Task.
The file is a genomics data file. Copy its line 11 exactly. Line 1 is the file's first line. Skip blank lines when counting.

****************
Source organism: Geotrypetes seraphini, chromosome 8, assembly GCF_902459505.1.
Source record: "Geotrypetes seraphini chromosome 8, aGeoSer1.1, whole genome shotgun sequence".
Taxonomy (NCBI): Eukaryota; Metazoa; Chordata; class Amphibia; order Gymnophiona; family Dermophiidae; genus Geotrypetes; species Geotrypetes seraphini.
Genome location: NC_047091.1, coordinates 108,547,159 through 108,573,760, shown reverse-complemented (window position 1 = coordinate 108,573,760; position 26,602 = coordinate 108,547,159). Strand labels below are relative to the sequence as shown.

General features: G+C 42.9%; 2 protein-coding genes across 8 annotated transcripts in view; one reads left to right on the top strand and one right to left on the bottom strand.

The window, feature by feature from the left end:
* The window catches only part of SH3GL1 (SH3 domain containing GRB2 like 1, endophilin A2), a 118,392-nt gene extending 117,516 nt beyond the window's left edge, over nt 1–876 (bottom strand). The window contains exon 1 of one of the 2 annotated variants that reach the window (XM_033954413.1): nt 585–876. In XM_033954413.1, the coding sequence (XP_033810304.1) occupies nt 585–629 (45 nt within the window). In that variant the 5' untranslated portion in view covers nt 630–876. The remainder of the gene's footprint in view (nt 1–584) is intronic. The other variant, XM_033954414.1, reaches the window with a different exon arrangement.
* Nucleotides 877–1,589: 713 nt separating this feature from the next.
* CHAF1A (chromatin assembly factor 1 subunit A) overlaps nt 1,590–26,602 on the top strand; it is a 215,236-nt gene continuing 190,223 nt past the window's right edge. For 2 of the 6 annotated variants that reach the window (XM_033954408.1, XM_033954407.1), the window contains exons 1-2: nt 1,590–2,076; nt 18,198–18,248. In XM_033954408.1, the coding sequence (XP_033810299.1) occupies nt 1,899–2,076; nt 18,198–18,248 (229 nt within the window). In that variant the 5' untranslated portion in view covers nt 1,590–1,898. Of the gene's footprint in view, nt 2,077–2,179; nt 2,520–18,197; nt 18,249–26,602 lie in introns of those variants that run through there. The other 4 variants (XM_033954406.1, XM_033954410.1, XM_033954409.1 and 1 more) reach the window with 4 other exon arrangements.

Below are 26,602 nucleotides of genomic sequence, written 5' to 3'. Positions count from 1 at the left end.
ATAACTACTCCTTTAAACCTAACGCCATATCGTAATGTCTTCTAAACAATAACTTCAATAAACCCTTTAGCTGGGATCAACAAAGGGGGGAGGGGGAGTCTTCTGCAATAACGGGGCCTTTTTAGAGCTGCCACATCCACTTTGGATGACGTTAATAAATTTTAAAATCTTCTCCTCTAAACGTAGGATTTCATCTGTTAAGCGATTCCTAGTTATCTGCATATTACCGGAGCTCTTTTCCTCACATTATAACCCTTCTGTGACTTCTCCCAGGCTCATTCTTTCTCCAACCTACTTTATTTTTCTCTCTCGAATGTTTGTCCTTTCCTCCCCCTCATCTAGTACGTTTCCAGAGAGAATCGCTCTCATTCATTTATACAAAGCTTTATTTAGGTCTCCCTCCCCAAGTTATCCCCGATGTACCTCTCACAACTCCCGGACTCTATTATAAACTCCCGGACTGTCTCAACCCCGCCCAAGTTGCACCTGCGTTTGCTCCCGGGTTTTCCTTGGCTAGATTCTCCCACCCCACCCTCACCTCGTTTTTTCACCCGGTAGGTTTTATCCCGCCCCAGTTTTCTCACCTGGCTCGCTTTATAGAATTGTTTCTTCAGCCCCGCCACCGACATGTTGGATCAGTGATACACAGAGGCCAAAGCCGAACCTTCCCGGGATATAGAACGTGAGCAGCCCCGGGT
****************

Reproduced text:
ATAACTACTCCTTTAAACCTAACGCCATATCGTAATGTCTTCTAAACAATAACTTCAATAAACCCTTTAGCTGGGATCAACAAAGGGGGGAGGGGGAGTCTTCTGCAATAACGGGGCCTTTTTAGAGCTGCCACATCCACTTTGGATGACGTTAATAAATTTTAAAATCTTCTCCTCTAAACGTAGGATTTCATCTGTTAAGCGATTCCTAGTTATCTGCATATTACCGGAGCTCTTTTCCTCACATTATAACCCTTCTGTGACTTCTCCCAGGCTCATTCTTTCTCCAACCTACTTTATTTTTCTCTCTCGAATGTTTGTCCTTTCCTCCCCCTCATCTAGTACGTTTCCAGAGAGAATCGCTCTCATTCATTTATACAAAGCTTTATTTAGGTCTCCCTCCCCAAGTTATCCCCGATGTACCTCTCACAACTCCCGGACTCTATTATAAACTCCCGGACTGTCTCAACCCCGCCCAAGTTGCACCTGCGTTTGCTCCCGGGTTTTCCTTGGCTAGATTCTCCCACCCCACCCTCACCTCGTTTTTTCACCCGGTAGGTTTTATCCCGCCCCAGTTTTCTCACCTGGCTCGCTTTATAGAATTGTTTCTTCAGCCCCGCCACCGACATGTTGGATCAGTGATACACAGAGGCCAAAGCCGAACCTTCCCGGGATATAGAACGTGAGCAGCCCCGGGT